The head of Armenia’s Special Investigative Service (SIS) declined to say on Wednesday whether it will bring criminal charges against Constitutional Court Chairman Hrayr Tovmasian recommended by another law-enforcement body.
“This is a legal dispute, a legal issue, and I will not talk about it now,” Sasun Khachatrian told reporters.
The Investigative Committee on Tuesday claimed to have collected sufficient evidence that Tovmasian abused his powers when he served justice minister from 2010-2013. The latter denied the allegations through his lawyers.
The committee stopped short of indicting him, saying that it has sent the case to the SIS for further investigation. Crimes allegedly committed by senior state officials are normally investigated by the SIS.
“We received the criminal case yesterday and are still examining it,” said Khachatrian. “I won’t make any comments on this case at the moment.”
The SIS already launched a separate inquiry into Tovmasian on October 17 two days after the Constitutional Court dismissed a parliamentary resolution demanding his ouster. Five days later, the law-enforcement body effectively declared illegal Tovmasian’s appointment as court chairman in March 2018, saying that it amounted to a “usurpation of power” by former state officials. One of them, former parliament speaker Ara Babloyan, was indicted on Monday.
Babloyan was not arrested, unlike Arsen Babayan, a former senior parliament staffer facing the same coup charges leveled last week. The SIS says that Babayan illegally backdated in March 2018 an official document to enable the former Armenian parliament to install Tovmasian as court chairman before the entry into force of sweeping constitutional amendments.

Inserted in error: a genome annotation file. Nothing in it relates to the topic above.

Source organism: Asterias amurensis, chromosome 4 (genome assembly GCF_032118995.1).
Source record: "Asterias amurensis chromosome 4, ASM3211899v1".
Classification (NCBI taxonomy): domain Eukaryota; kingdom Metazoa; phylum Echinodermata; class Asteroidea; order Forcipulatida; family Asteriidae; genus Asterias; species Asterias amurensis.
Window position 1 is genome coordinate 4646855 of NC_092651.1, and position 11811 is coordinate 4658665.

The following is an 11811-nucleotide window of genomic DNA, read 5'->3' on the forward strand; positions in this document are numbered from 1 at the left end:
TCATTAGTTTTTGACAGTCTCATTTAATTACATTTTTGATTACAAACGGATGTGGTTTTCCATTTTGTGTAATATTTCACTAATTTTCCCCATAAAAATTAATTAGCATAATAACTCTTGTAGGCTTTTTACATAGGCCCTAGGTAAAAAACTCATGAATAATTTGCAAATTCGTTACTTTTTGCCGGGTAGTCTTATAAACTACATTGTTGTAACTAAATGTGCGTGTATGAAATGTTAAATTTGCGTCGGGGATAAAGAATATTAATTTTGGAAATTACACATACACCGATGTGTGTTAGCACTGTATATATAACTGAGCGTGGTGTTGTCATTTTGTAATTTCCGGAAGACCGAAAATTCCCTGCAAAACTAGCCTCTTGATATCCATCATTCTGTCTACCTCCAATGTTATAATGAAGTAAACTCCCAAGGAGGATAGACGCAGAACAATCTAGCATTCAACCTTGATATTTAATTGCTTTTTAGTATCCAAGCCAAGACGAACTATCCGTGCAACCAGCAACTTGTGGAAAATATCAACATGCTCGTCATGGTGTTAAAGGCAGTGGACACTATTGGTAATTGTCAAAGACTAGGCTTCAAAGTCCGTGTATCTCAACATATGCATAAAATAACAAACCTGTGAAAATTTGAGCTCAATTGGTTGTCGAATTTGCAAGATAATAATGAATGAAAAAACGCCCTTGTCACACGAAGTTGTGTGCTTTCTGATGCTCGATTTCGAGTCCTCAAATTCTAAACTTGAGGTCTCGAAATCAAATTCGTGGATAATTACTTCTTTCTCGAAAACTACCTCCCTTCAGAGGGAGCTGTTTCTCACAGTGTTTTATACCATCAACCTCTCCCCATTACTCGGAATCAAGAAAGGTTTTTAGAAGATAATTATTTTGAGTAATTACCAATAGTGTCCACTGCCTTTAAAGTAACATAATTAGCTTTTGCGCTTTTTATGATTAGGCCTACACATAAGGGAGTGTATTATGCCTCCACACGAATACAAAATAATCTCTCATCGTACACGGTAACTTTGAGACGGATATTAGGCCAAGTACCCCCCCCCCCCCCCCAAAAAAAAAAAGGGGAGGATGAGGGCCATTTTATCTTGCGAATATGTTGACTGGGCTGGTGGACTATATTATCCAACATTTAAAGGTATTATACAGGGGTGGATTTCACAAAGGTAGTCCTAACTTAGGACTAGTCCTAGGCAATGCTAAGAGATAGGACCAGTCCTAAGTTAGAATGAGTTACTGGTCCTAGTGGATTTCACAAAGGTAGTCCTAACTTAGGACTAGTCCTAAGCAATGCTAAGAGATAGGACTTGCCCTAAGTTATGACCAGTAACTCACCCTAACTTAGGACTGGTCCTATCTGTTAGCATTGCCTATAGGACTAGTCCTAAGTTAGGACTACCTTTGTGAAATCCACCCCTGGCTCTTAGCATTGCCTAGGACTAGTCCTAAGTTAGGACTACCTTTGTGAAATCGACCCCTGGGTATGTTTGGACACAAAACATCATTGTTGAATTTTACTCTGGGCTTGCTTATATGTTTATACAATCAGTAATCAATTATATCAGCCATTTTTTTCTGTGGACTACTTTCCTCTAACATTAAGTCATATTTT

The amendments introduced a six-year term in office for the head of Armenia’s highest court. Tovmasian, 49, took up the post under previous constitutional provisions allowing him to run the court until the age of 70.
Both indicted men flatly deny the accusations of forgery and “usurpation of power.” Critics of the Armenian government say Babayan’s arrest is part of its efforts to force Tovmasian to resign.
Khachatrian dismissed suggestions that Babayan would not have been arrested had the Constitutional Court chairman bowed to the government pressure. “Hrayr Tovmasian’s resigning or not resigning does not matter for the criminal case,” said the SIS chief. “Again, the Special Investigative Service does not engage in politics.”
Senior parliamentarians from Prime Minister Nikol Pashinian’s My Step alliance have also denied any political motives behind the criminal proceedings.
It emerged on Wednesday that a prominent Armenian human rights campaigner, Avetik Ishkhanian, and Nagorno-Karabakh’s human rights ombudsman, Artak Beglarian, have appealed for Babayan’s release from pre-trial custody. In a petition sent to relevant authorities, they said that they can guarantee the “proper conduct” of the former official if he is set free.
Ishkhanian has been very critical of the high-profile cases, saying that they are politically motivated.
One of Babayan’s lawyers, Yervand Varosian, insisted, meanwhile, that his client should not have been arrested and prosecuted in the first place. Varosian claimed that a judge in Yerevan failed to present any legal grounds when he sanctioned Babayan’s arrest on October 24.
Babayan was detained on October 21 and initially suspected of only forgery, a crime covered by a general amnesty declared by the Armenian parliament last year. His lawyers protested against what they see as an illegal detention before the SIS leveled the more serious coup charge against the former deputy chief of the parliament staff.